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Summary: Part 3 in series The Shape of Things to Come. The question isn’t whether we make commitments, it’s what kind of commitments we make.

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Introduction to Rhythm

The Shape of Things to Come, prt. 3

Wildwind Community Church

David Flowers

September 20, 2008

You will sometimes hear about churches that pride themselves on being “New Testament churches.” I’m not against using that title, necessarily, but there is a minor problem with it. The problem is that no one really knows exactly how New Testament churches were run. Therefore there probably isn’t a single church on the planet right now that is being run just like any church we read of in the Bible. Now, if it had been an overwhelming concern in the mind of God to make sure that churches today were structured and run exactly as they were structured and run 2000 years ago, do you think God would have been pretty capable of communicating that to us clearly? I think so. The fact that he didn’t leads me to conclude that God is not interested in whether or not our church runs like the churches in the New Testament.

Now don’t get me wrong. There are some characteristics of the New Testament church that if we miss them, I’m convinced we’re not doing church right. For example:

Colossians 3:12-14 (NIV)

12 Therefore, as God’s chosen people, holy and dearly loved, clothe yourselves with compassion, kindness, humility, gentleness and patience.

13 Bear with each other and forgive whatever grievances you may have against one another. Forgive as the Lord forgave you.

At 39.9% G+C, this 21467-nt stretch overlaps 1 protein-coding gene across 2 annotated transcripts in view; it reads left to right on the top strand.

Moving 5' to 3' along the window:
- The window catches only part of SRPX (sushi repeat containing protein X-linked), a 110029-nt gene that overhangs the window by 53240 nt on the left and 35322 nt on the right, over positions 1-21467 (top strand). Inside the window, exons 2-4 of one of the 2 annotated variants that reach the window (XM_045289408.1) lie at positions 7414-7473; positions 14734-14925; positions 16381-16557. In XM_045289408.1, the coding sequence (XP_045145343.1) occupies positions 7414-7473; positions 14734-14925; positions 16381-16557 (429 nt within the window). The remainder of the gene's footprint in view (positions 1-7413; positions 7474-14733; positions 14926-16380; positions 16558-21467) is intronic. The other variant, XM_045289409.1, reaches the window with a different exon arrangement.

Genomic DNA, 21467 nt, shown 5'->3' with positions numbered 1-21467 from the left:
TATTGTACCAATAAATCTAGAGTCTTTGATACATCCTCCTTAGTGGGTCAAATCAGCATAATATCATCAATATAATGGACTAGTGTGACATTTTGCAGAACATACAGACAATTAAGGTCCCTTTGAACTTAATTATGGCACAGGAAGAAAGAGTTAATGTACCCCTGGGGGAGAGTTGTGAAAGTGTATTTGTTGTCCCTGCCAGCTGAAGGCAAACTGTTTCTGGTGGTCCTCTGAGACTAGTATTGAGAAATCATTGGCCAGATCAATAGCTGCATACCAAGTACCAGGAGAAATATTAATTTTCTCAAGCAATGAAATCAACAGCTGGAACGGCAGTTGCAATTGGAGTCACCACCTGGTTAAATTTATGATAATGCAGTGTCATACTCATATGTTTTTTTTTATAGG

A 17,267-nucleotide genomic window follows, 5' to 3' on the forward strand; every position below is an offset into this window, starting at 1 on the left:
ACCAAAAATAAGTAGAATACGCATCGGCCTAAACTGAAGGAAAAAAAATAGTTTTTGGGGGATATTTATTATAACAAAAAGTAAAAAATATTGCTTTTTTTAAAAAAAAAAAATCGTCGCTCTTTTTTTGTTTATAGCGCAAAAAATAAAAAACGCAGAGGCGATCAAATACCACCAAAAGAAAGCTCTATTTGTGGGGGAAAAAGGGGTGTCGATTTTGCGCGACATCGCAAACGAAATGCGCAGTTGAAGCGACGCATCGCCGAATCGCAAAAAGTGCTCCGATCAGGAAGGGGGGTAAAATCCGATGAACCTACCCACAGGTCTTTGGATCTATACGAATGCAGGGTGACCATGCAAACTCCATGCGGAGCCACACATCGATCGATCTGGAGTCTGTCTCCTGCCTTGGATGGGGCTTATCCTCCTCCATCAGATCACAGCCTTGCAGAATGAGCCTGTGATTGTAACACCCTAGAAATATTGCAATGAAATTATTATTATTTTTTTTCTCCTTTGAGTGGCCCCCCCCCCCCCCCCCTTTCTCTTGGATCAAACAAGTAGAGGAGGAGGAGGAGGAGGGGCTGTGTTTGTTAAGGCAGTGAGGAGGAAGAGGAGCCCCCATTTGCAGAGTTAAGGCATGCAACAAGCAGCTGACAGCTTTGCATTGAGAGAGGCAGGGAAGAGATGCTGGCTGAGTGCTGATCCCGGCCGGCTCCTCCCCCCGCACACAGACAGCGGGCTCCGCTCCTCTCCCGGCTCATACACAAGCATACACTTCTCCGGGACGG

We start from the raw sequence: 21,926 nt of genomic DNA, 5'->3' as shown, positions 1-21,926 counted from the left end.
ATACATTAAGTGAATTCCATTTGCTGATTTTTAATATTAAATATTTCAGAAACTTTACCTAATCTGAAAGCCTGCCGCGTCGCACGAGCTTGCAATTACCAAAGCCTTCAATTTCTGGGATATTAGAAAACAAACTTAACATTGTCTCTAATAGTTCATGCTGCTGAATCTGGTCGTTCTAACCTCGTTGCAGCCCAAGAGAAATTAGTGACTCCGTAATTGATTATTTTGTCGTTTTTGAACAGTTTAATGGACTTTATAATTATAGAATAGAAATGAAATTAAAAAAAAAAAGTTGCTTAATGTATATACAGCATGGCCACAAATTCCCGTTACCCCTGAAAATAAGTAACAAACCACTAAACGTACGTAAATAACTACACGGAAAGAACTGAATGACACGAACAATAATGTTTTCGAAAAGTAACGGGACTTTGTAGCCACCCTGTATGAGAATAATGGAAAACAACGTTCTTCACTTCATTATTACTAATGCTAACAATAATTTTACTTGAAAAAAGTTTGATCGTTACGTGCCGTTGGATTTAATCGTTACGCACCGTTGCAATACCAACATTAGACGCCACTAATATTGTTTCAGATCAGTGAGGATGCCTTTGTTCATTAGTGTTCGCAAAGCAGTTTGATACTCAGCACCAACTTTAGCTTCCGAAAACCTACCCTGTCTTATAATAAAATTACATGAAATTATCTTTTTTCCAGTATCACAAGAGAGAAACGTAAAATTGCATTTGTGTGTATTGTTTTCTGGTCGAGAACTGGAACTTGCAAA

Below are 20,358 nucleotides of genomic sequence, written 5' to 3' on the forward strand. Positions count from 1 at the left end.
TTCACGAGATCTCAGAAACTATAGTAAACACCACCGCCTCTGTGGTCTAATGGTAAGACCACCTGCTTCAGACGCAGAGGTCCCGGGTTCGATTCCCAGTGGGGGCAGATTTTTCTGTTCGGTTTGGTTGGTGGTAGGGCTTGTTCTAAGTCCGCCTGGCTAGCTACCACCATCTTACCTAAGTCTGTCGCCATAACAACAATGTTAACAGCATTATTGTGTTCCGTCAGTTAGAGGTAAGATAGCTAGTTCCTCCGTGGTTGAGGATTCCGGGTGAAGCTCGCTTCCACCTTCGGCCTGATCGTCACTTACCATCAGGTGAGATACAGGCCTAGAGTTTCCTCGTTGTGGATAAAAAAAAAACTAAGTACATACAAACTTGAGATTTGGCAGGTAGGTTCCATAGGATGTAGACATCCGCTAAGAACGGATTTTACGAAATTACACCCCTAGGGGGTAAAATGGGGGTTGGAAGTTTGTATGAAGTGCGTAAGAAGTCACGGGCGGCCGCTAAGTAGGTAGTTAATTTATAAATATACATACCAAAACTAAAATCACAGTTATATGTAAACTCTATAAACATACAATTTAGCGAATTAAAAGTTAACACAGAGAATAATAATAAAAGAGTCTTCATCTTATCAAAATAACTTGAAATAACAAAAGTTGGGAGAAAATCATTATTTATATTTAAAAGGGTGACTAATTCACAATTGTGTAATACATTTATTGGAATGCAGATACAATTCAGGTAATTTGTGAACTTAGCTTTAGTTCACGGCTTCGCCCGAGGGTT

14 And over all these virtues put on love, which binds them all together in perfect unity.

This is just a tiny sample. The New Testament is filled with passages like this. Overwhelmingly, the Bible speaks of how the church should look in terms of the character of the people in the church. The Bible does not address church government. Except in an indirect way:

1 Timothy 3:1-7 (NLT)

1 This is a trustworthy saying: “If someone aspires to be an elder, he desires an honorable position.”

2 So an elder must be a man whose life is above reproach. He must be faithful to his wife. He must exercise self-control, live wisely, and have a good reputation. He must enjoy having guests in his home, and he must be able to teach. 3 He must not be a heavy drinker or be violent. He must be gentle, not quarrelsome, and not love money.

4 He must manage his own family well, having children who respect and obey him. 5 For if a man cannot manage his own household, how can he take care of God’s church? 6 An elder must not be a new believer, because he might become proud, and the devil would cause him to fall. 7 Also, people outside the church must speak well of him so that he will not be disgraced and fall into the devil’s trap.

In this passage on those who serve the church as leaders, what does the Bible address? Character. This is the goal of every Biblical passage I can think of that addresses the church.

And so I say again: God is not interested in whether or not our church runs exactly like the churches in the New Testament. What God is interested in is that people in his churches are being formed in faith, growing in that faith, and learning to respond to the rhythms of God’s grace in their lives.


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